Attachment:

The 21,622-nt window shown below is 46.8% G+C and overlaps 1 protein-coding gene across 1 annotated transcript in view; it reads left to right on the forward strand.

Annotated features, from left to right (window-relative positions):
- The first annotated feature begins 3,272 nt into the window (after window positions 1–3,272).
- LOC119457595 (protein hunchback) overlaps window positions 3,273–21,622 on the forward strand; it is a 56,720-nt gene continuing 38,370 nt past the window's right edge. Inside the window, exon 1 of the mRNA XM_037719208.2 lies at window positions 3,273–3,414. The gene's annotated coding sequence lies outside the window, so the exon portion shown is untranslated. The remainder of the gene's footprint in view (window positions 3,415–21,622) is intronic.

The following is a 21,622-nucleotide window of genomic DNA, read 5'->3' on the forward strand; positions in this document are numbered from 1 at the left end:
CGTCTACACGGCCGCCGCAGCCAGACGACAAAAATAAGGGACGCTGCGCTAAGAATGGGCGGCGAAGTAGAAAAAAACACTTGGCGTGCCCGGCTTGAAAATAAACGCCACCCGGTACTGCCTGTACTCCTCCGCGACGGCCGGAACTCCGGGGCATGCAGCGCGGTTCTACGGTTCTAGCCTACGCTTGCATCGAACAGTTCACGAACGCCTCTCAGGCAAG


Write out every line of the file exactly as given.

The 21,622-nt window shown below is 46.8% G+C and overlaps 1 protein-coding gene across 1 annotated transcript in view; it reads left to right on the forward strand.

Annotated features, from left to right (window-relative positions):
- The first annotated feature begins 3,272 nt into the window (after window positions 1–3,272).
- LOC119457595 (protein hunchback) overlaps window positions 3,273–21,622 on the forward strand; it is a 56,720-nt gene continuing 38,370 nt past the window's right edge. Inside the window, exon 1 of the mRNA XM_037719208.2 lies at window positions 3,273–3,414. The gene's annotated coding sequence lies outside the window, so the exon portion shown is untranslated. The remainder of the gene's footprint in view (window positions 3,415–21,622) is intronic.

The following is a 21,622-nucleotide window of genomic DNA, read 5'->3' on the forward strand; positions in this document are numbered from 1 at the left end:
CGTCTACACGGCCGCCGCAGCCAGACGACAAAAATAAGGGACGCTGCGCTAAGAATGGGCGGCGAAGTAGAAAAAAACACTTGGCGTGCCCGGCTTGAAAATAAACGCCACCCGGTACTGCCTGTACTCCTCCGCGACGGCCGGAACTCCGGGGCATGCAGCGCGGTTCTACGGTTCTAGCCTACGCTTGCATCGAACAGTTCACGAACGCCTCTCAGGCAAG